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Realizing the promise of glycobiology

MPS Program

The Mucopolysaccharidoses (MPS) are a family of lysosomal storage diseases characterized by specific deficiencies in the lysosomal enzymes which degrade glycosaminoglycans (GAGs). As a result, chronic accumulation of the undigested GAGs leads to dramatic morbidity and premature death, often in childhood.

Currently there are no treatments capable of reaching the CNS, the site of most disease burden for many patients with MPS. In addition to neurological decline, patients continue to experience other debilitating and sometimes fatal symptoms despite existing treatments. The combined incidence of MPS classes associated with neurological decline (MPS I, II, and III) is approximately 1 in 35,000.

To address these needs, Zacharon is developing a novel small molecule therapy which selectively modulates the biosynthesis of the GAGs which accumulate in patients with MPS I, II, and III. Due to this selective modification, the deficient enzyme is no longer required for GAG degradation thus reducing lysosomal accumulation.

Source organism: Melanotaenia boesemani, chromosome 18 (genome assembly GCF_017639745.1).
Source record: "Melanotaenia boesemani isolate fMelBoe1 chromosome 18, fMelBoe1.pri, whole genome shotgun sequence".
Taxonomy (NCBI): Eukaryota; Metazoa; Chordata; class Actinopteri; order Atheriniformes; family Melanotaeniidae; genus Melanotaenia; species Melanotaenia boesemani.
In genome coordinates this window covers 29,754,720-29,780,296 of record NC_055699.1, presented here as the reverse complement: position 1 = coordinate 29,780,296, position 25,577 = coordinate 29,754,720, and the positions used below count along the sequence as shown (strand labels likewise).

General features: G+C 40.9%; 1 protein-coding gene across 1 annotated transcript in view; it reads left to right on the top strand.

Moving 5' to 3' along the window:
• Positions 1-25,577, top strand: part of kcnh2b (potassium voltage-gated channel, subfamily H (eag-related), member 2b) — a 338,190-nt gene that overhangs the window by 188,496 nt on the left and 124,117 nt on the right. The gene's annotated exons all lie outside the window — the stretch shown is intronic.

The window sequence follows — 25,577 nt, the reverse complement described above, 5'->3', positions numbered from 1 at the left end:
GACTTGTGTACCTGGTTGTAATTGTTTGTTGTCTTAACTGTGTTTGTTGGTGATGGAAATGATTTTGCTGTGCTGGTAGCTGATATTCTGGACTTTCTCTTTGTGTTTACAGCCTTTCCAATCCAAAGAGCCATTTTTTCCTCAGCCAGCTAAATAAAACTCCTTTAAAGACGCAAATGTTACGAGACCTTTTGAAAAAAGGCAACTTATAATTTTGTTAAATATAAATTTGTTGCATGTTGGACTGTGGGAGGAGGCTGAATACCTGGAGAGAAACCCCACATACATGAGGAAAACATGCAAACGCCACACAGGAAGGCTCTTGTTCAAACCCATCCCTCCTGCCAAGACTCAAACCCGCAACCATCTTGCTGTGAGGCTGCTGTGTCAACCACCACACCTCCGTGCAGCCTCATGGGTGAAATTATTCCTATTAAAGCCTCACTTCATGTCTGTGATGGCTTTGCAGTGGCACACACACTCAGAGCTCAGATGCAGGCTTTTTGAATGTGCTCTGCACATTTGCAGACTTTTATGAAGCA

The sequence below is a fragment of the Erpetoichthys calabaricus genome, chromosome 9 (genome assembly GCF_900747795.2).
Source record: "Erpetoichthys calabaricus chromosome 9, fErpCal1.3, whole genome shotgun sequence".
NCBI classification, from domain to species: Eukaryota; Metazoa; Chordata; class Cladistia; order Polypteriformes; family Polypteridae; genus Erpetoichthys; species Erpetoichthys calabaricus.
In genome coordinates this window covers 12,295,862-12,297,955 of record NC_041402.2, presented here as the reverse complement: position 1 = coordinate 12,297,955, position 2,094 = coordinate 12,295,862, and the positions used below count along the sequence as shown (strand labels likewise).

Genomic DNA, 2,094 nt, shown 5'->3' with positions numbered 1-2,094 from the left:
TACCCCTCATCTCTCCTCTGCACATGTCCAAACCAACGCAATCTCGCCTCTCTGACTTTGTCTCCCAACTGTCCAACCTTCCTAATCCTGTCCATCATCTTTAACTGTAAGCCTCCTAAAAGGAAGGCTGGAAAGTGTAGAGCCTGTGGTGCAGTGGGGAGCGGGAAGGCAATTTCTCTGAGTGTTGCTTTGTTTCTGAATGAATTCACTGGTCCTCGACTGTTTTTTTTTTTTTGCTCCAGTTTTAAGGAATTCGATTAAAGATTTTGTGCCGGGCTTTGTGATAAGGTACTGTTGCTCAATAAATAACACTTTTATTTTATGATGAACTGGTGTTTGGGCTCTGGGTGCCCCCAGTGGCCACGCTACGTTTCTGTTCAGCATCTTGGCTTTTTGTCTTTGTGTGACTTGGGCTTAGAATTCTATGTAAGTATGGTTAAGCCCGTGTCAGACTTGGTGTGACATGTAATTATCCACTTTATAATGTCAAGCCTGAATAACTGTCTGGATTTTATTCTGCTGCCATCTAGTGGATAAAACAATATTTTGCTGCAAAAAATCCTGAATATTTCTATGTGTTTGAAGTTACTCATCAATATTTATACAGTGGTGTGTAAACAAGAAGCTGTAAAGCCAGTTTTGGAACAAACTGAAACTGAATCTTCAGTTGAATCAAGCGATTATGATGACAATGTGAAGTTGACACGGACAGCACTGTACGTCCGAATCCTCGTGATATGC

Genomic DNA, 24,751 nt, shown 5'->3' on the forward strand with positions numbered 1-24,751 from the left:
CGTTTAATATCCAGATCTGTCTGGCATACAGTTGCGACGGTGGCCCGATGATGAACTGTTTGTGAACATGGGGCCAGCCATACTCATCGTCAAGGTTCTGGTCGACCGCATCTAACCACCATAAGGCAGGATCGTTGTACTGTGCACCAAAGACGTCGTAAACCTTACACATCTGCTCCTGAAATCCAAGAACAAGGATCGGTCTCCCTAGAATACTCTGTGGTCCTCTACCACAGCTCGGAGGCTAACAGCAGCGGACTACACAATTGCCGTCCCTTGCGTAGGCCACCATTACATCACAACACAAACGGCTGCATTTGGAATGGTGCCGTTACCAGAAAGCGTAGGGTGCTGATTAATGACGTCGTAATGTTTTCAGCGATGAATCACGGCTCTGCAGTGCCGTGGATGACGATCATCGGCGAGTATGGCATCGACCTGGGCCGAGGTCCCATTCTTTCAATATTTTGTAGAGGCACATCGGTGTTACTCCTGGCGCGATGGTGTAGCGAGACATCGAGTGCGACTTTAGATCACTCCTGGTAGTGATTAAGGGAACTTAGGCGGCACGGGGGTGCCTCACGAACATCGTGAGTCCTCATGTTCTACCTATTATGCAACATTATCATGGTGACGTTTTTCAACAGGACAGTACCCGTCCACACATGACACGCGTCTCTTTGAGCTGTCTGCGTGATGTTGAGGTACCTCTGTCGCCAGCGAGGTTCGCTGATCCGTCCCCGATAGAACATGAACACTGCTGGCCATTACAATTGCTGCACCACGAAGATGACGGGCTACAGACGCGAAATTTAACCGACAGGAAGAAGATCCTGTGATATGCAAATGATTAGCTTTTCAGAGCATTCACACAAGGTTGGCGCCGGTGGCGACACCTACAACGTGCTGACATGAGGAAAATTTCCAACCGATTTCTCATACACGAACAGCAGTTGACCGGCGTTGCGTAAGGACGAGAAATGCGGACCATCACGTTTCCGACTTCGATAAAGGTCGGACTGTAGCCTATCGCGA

Zacharon has completed important preclinical development activities including the demonstration of proof of concept using MPS animal models including reduction in GAG accumulation in the brain. In March of 2011, Zacharon formed a partnership with Pfizer Inc.'s Orphan and Genetic Disease Unit to complete preclinical development and successfully advance this program through clinical trials and subsequent commercialization. The successful completion of these activities is designed to enable the first small molecule therapy capable of addressing neurological decline and other needs of patients with MPS I, II, and III. Zacharon has also partnered with the National MPS Society, Team Sanfilippo, and the National Institute of Neurological Disorders and Stroke for financial support for this important program. For more information, please visit www.zacharon.com or contact [email protected].